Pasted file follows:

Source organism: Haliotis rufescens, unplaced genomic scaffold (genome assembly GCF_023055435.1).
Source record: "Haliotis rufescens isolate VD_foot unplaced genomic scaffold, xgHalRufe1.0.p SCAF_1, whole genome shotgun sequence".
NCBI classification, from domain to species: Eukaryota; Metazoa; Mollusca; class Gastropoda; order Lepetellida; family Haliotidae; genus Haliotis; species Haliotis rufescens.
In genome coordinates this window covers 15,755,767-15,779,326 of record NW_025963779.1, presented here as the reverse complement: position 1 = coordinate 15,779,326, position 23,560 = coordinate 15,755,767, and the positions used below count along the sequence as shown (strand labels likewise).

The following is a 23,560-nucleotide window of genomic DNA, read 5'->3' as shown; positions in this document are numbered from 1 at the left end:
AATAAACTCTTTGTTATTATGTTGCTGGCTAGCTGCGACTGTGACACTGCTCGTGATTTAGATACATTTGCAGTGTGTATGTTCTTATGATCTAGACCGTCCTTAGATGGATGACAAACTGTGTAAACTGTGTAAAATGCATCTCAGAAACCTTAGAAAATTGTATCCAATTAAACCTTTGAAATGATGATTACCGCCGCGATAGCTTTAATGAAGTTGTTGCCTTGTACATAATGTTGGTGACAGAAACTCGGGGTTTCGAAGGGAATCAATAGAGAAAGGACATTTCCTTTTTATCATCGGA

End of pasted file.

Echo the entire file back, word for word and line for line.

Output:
Source organism: Haliotis rufescens, unplaced genomic scaffold (genome assembly GCF_023055435.1).
Source record: "Haliotis rufescens isolate VD_foot unplaced genomic scaffold, xgHalRufe1.0.p SCAF_1, whole genome shotgun sequence".
NCBI classification, from domain to species: Eukaryota; Metazoa; Mollusca; class Gastropoda; order Lepetellida; family Haliotidae; genus Haliotis; species Haliotis rufescens.
In genome coordinates this window covers 15,755,767-15,779,326 of record NW_025963779.1, presented here as the reverse complement: position 1 = coordinate 15,779,326, position 23,560 = coordinate 15,755,767, and the positions used below count along the sequence as shown (strand labels likewise).

The following is a 23,560-nucleotide window of genomic DNA, read 5'->3' as shown; positions in this document are numbered from 1 at the left end:
AATAAACTCTTTGTTATTATGTTGCTGGCTAGCTGCGACTGTGACACTGCTCGTGATTTAGATACATTTGCAGTGTGTATGTTCTTATGATCTAGACCGTCCTTAGATGGATGACAAACTGTGTAAACTGTGTAAAATGCATCTCAGAAACCTTAGAAAATTGTATCCAATTAAACCTTTGAAATGATGATTACCGCCGCGATAGCTTTAATGAAGTTGTTGCCTTGTACATAATGTTGGTGACAGAAACTCGGGGTTTCGAAGGGAATCAATAGAGAAAGGACATTTCCTTTTTATCATCGGA